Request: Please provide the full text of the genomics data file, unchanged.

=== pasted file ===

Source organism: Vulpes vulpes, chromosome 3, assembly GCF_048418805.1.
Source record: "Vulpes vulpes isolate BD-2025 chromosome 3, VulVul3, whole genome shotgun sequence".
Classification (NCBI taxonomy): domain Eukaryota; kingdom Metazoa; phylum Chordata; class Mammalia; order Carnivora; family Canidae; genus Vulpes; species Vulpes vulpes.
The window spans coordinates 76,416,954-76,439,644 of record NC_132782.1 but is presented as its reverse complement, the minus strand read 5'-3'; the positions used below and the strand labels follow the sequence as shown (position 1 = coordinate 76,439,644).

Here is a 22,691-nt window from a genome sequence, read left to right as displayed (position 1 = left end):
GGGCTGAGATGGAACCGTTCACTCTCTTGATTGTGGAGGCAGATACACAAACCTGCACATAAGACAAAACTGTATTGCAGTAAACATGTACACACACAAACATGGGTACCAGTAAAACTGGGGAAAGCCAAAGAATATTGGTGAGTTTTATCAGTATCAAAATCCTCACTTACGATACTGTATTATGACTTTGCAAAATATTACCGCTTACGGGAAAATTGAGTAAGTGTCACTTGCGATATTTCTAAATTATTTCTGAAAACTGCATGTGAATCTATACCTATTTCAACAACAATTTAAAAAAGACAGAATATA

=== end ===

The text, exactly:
Source organism: Vulpes vulpes, chromosome 3, assembly GCF_048418805.1.
Source record: "Vulpes vulpes isolate BD-2025 chromosome 3, VulVul3, whole genome shotgun sequence".
Classification (NCBI taxonomy): domain Eukaryota; kingdom Metazoa; phylum Chordata; class Mammalia; order Carnivora; family Canidae; genus Vulpes; species Vulpes vulpes.
The window spans coordinates 76,416,954-76,439,644 of record NC_132782.1 but is presented as its reverse complement, the minus strand read 5'-3'; the positions used below and the strand labels follow the sequence as shown (position 1 = coordinate 76,439,644).

Here is a 22,691-nt window from a genome sequence, read left to right as displayed (position 1 = left end):
GGGCTGAGATGGAACCGTTCACTCTCTTGATTGTGGAGGCAGATACACAAACCTGCACATAAGACAAAACTGTATTGCAGTAAACATGTACACACACAAACATGGGTACCAGTAAAACTGGGGAAAGCCAAAGAATATTGGTGAGTTTTATCAGTATCAAAATCCTCACTTACGATACTGTATTATGACTTTGCAAAATATTACCGCTTACGGGAAAATTGAGTAAGTGTCACTTGCGATATTTCTAAATTATTTCTGAAAACTGCATGTGAATCTATACCTATTTCAACAACAATTTAAAAAAGACAGAATATA